After a cool night this morning dawned bright and sunny. We didn’t get any benefit from it though, we were in a heavily wooded stretch above Dowley Gap.
We only had twenty minutes or so to the bottom of the Bingley Locks, and three boats had already passed going in the same direction so we were in no rush.
Classic mill town, local stone buildings, tall chimneys and the moors rising beyond.
Bingley railway station has beautifully decorated gables
The Damart factory
We arrived at the bottom of the 3-rise to find no-one waiting and the lockie just coming down after sending a single boat up. Good timing for us, as soon as the bottom chamber was empty we were able to go straight up.
Mags coming into the bottom of the 3-rise.
The 3-rise is equipped with those sliding gate paddles like at Dowley Gap, but these work!
I got off and helped the lockie on these three, they appreciate it as it saves a lot of walking around for them.
That’s the three done…
…then there’s a short pound to the bottom of the five.
The third boat that had passed us was waiting at the bottom for us to join them. A hire boat out of Skipton, one of their crew was volunteered to help the lock-keeper this time, so Mags could have a sit down.
Barely time to tie up and we’re off again.
The height of the gates as you go up looks daunting!
Those of you who watch the Tim and Pru Show, aka Great Canal Journeys, may recognise this chap.
It’s Richard who featured in a short sequence chatting to Prunella Scales.
Apparently he’s been ragged mercilessly by his colleagues since!
Getting towards the top now, and the gongoozlers are out on such a fine day.
Looking back, sorry, the sun was in the wrong place!
It was busy at the top…
Apart from the onlookers there were half a dozen boats waiting to go down.
Our companion hire boaters were heading on towards Skipton, so we agreed to leap-frog the swing bridges, at least until Riddlesden where we intended to stop.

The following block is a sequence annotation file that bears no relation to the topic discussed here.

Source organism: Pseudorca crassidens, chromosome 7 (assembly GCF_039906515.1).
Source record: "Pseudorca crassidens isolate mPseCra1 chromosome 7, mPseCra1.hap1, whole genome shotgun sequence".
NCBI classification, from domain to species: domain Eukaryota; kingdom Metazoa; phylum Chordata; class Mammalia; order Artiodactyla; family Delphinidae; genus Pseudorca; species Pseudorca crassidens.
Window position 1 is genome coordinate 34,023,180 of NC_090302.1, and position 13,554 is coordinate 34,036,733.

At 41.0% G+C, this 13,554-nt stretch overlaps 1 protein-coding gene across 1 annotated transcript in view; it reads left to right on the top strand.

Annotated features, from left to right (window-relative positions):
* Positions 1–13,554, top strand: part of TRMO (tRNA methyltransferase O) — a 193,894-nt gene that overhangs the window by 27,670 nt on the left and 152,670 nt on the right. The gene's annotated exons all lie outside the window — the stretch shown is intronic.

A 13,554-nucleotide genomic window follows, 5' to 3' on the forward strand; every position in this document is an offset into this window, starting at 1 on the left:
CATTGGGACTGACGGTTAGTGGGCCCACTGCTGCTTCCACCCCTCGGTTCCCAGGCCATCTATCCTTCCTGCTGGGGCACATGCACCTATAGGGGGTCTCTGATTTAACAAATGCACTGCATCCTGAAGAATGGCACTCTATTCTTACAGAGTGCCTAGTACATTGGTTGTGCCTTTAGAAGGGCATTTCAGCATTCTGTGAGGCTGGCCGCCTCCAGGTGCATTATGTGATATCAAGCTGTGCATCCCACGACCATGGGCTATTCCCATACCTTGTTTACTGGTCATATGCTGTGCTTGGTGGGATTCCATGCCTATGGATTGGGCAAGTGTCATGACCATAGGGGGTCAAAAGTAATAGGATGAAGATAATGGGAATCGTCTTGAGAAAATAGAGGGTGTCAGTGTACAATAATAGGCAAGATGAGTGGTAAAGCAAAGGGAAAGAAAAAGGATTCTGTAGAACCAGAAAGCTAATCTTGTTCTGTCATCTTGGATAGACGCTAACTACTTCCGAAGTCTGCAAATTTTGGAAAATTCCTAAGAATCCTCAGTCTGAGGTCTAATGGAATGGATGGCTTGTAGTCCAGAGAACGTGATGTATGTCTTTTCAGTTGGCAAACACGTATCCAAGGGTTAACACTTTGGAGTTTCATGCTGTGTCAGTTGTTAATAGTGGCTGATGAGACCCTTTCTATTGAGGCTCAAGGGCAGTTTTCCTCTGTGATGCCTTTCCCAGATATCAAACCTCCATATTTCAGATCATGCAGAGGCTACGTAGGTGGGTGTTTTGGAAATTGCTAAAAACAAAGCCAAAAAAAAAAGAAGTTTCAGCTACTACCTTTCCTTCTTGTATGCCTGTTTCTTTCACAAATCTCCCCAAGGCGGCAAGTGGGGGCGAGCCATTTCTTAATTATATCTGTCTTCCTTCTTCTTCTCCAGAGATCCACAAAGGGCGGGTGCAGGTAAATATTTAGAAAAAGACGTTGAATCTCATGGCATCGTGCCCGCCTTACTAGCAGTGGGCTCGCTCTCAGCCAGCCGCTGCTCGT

Swine Lane Bridge, one of 13 fixed bridges between Bingley Locks and Skipton. The other 21 have to be swung!
The canal hangs on the side of the Aire valley, giving good views to the west. That’s Keighley down there.
It was our turn to open Granby Swing Bridge, but as I jumped off to get it open a lady off a motor boat beat me to it. She told me she’d deal with it, but I did tell her there were two boats to come through. “That’s fine” she said.
So I got back on and waited while two more narrowboats came through followed by her husband, before us and the hireboat went through in the opposite direction.
She certainly drew the short straw, although she would have known they were following. They’d probably been leapfrogging, the same as us.
We pulled up on the moorings at Riddlesden. I think we’ll take a day off tomorrow.
While we were coming up the locks I checked the time and realised that I would normally have just started the Great North Run. Plagued with one injury after another over the last 18 months, I’ve had to lose my entry this year. This would have been my 14th. Next year…
Locks 8, miles 4.